No Recipes vol. 15 (Mitsuwa & Macarons)

Marc Matsumoto

Hi! I'm Marc, and I want to teach you some basic techniques while giving you the confidence and inspiration to cook without recipes too!

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What do macarons and Japanese grocery stores have to do with each other? Not much, unless you happen to be making Pierre Hermé’s Macaron au Wasabi et au Pamplemousse, in which case you’ll need to find a fresh wasabi root and yuzu juice to add to the ganache. Such was the case, last weekend when

No Recipes vol. 15 (Mitsuwa & Macarons)

What do macarons and Japanese grocery stores have to do with each other? Not much, unless you happen to be making Pierre Hermé's Macaron au Wasabi et au Pamplemousse, in which case you'll need to find a fresh wasabi root and yuzu juice to add to the ganache.

No Recipes vol. 15 (Mitsuwa & Macarons)

Such was the case, last weekend when Stéphane from Zen Can Cook and Claire from Colloquial Cooking decided it would be a good idea to attempt to recreate this scary sounding confection in my kitchen.

No Recipes vol. 15 (Mitsuwa & Macarons)
No Recipes vol. 15 (Mitsuwa & Macarons)
No Recipes vol. 15 (Mitsuwa & Macarons)

Stéphane and Claire are both French, and are naturally endowed with loads of patience for labyrinthine recipes and project an aura of extreme macaron making skills. Being neither patient nor skilled with anything involving meringues, I thought I could best contribute to the epic endeavor by doing what I do best and improvising a dinner out of the provisions acquired at Mitsuwa earlier in the day.

No Recipes vol. 15 (Mitsuwa & Macarons)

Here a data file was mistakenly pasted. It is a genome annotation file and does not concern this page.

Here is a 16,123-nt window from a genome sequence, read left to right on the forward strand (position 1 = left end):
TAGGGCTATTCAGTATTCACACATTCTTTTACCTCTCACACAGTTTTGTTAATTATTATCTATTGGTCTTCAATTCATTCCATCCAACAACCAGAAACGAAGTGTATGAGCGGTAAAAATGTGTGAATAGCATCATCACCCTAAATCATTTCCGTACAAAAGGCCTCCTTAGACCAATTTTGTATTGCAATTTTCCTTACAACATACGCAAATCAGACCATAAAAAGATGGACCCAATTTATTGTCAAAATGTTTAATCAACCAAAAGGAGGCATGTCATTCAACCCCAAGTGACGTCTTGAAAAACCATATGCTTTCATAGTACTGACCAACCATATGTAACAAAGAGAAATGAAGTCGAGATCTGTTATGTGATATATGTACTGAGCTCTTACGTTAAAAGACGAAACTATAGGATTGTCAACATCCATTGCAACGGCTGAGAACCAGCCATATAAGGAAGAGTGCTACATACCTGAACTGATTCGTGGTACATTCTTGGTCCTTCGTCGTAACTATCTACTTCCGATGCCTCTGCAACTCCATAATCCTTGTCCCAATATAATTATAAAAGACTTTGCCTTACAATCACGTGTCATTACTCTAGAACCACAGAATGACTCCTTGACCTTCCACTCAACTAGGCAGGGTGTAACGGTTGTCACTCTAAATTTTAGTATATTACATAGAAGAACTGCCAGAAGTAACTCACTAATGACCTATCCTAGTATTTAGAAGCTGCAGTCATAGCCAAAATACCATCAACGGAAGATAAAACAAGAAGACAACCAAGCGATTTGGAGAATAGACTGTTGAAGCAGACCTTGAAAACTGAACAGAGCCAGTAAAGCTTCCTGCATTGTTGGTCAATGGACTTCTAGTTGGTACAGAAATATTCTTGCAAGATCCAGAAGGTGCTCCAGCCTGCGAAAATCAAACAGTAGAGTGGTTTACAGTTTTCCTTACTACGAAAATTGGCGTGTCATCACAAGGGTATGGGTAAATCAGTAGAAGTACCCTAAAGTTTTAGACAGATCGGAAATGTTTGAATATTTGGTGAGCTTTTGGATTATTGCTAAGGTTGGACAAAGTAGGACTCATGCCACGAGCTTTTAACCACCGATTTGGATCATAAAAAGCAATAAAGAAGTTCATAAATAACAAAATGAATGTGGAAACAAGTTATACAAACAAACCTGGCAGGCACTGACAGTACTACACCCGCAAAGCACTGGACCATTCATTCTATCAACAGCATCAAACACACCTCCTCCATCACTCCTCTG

To get things started off on the right foot, I put together a sashimi plate. I think that some of the more delicate seafood gets overwhelmed by soy sauce and prefer a lighter handed approach when seasoning these morsels. It's not very traditional, but I decided to pair each item with an accompaniment I thought would best fit its inherent characteristics.

No Recipes vol. 15 (Mitsuwa & Macarons)

Shima Aji_ (島鯵 = Amberjack) with ume and green shiso "tapenade" on a shiso leaf.

No Recipes vol. 15 (Mitsuwa & Macarons)

Hotate_ (ホタテ = scallop) with yuzu juice, yuzu kosho and a pickled ramp with shaved Himalayan pink salt.

No Recipes vol. 15 (Mitsuwa & Macarons)

Katsuo_ ( 鰹 = bonito) tataki with green chutney and cherrywood smoked salt.

No Recipes vol. 15 (Mitsuwa & Macarons)

Hirame_ (平目 = fluke) with sweet red miso and yuzu zest.

No Recipes vol. 15 (Mitsuwa & Macarons)

Oh Toro_ (大トロ = tuna belly) with fresh wasabi.

No Recipes vol. 15 (Mitsuwa & Macarons)

Following the sashimi course, I served a grilled skewer of Tokyo Negi (sweet giant green onions) and shishito peppers. They were lightly sprayed with oil then coated with sea salt and grilled in the broiler.

No Recipes vol. 15 (Mitsuwa & Macarons)
No Recipes vol. 15 (Mitsuwa & Macarons)

For the rice course, I made my Unagi Kamameshi. You can hit the link for the recipe, but It's basically rice cooked with dashi and bamboo shoots in an iron pot with grilled unagi and mitsuba mixed in at the end. The powder on top is ground sansho (sichuan pepper)

No Recipes vol. 15 (Mitsuwa & Macarons)

Buta jiru_ went with the rice course. It's a pork based soup which I made by braising Berkshire short ribs for a couple hours with ginger and the green parts of the Tokyo Negi until the meat was falling off the bone. Cubed daikon, carrot and konyaku were added in towards the end and it was seasoned with mirin and miso. The garnish is freshly ground _shichimi togarashi.

No Recipes vol. 15 (Mitsuwa & Macarons)

Nimono_ literally means "simmered things" and involves carved veggies simmered in a light dashi broth. For this one I used bamboo, okra, carrot, shiitake mushroom, konyaku and kabocha.

No Recipes vol. 15 (Mitsuwa & Macarons)

Unfortunately, the macaron had to rest overnight, so we weren't able to eat them for dessert, but here's a money shot of the insides of this confectionery piece of genius exposing the grapefruit confit and wasabi ganache. It really was one of the most novel flavour combinations I've ever tasted with every subtle element contributing to one irresistible macaron. The wasabi isn't the dominant flavour and compliments the bitter grapefruit confit, and sweet and creamy ganache perfectly.

I'm still not entirely sold on a recipe that takes 2 days and every pot and bowl in the apartment to make, but I'm definitely curious to try some of Hermé's other combinations now.


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